Terror requires first and foremost a moral sanction of mass murder.  Each of these movements has an enemy, and grudges, that it claims justify the movement’s actions (similar to the criminal described in the last post, but on a much wider scale).  They derive the sanction for their horrific actions from fully developed ideological systems.  Such ideologies do not always originate with these movements.  They may derive from the writings of an “ivory tower” philosopher of previous decades or centuries, whose thoughts are only now being translated into their logical conclusions.  Hegel, with his argument for the primacy of the State, led to both communism and Nazism. Nietzsche’s emphasis on the Superman and the remaking of the human race also contributed to both movements.

A very powerful and necessary adjunct to a moral sanction is an explicit rejection of free will.  These movements tell their storm troopers:  You are both justified in engaging in murder and you cannot do otherwise.  Each of these movements actually makes a concerted attack on the idea of free will.  Communism has as part of its ideological foundation Hegel’s historical necessity, by means of which history unfolds in a predetermined pattern and requires (in the Communist’s view) the deterioration of capitalism and its development into its opposite.  Fascism has various flavors, but the Nationalist variety practiced by Hitler, Mussolini and other Nationalists requires the unfolding of a historical plan or “destiny” to justify the plunder and expansion by conquest.  Islamic fundamentalism takes literally and fully seriously those (many) passages in the Koran that speak of Allah as all-powerful, and history as evolving according to His plan for Islam to conquer the earth.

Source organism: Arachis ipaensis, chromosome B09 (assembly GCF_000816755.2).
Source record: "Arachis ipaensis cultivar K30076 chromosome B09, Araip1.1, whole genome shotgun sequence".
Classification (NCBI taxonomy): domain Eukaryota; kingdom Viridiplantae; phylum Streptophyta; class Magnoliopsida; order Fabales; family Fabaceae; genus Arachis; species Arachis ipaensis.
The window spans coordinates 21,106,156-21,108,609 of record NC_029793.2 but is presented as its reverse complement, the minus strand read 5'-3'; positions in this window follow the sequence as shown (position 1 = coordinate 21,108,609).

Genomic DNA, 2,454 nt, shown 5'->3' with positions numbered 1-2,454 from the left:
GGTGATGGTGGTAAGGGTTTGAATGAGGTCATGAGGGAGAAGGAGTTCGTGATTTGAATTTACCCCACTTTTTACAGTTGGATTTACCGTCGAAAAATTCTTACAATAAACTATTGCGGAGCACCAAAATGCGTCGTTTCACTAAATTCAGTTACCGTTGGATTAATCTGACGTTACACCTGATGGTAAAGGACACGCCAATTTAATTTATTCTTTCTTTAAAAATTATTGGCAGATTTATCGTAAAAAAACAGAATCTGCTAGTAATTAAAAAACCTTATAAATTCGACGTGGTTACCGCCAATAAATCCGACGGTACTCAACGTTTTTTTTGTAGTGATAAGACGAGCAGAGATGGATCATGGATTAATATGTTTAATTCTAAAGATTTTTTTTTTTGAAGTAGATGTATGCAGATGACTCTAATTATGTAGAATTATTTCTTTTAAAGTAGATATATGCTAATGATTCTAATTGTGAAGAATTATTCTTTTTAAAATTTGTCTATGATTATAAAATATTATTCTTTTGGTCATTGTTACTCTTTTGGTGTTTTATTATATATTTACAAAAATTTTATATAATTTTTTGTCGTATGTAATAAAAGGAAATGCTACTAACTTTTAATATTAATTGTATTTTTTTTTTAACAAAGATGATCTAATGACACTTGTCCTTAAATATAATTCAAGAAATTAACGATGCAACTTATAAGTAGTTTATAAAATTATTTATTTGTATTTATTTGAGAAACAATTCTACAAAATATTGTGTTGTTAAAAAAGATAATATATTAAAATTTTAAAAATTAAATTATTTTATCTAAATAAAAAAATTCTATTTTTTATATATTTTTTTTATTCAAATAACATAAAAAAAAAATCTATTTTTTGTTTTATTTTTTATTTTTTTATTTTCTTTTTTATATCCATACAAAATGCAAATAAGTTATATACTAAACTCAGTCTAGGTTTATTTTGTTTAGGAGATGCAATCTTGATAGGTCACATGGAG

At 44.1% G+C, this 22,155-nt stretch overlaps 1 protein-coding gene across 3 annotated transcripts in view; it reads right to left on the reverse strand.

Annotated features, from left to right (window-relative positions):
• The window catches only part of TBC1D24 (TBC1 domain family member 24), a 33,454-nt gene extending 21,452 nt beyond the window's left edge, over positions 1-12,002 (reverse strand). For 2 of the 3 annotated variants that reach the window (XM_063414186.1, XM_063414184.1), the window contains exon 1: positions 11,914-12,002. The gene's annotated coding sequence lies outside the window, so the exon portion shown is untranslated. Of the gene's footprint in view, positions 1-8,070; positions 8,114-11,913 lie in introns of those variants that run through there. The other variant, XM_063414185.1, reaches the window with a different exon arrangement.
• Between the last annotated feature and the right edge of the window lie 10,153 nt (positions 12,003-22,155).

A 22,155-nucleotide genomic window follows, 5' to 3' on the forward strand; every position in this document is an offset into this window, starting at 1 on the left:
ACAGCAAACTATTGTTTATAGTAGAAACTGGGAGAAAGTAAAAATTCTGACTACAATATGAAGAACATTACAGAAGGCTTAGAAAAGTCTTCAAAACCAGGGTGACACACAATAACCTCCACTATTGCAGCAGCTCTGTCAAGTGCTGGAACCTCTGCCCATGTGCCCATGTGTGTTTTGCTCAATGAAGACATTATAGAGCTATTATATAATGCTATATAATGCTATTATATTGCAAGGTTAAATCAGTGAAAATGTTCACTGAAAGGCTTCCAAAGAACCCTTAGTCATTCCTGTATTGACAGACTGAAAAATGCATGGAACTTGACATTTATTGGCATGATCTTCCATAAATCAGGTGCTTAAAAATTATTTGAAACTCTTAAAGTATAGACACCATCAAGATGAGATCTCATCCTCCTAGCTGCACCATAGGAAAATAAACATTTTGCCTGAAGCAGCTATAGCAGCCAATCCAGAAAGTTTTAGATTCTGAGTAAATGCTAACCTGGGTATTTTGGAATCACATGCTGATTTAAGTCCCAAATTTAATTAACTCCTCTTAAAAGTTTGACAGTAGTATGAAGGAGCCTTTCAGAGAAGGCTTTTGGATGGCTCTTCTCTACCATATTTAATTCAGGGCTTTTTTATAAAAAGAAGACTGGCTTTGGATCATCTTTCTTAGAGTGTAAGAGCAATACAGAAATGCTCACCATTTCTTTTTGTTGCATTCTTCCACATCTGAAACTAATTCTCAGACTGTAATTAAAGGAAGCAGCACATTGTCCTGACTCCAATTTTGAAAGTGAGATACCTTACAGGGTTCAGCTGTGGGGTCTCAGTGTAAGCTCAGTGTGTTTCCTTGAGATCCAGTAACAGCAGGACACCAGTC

Few people realize it, but the issue of free will was of fundamental importance in the lead-up to the 9/11 Twin Towers attack.  The worst terrorist attack of the fundamentalist Islamic variety (communism has done much worse), 9/11 involved a group of four terrorists who were managed by their leader, Mohamed Atta. The personal effects of Atta contained what the FBI called a “spiritual manual,” a numbered instruction sheet in which he exhorts the other terrorists to stick to their purpose and not let the difficulties or any moral repugnance deter them.  This document, full of quotes from the Koran and references to past battles in the history of Islam, contained these words under the section titled “Last Night”: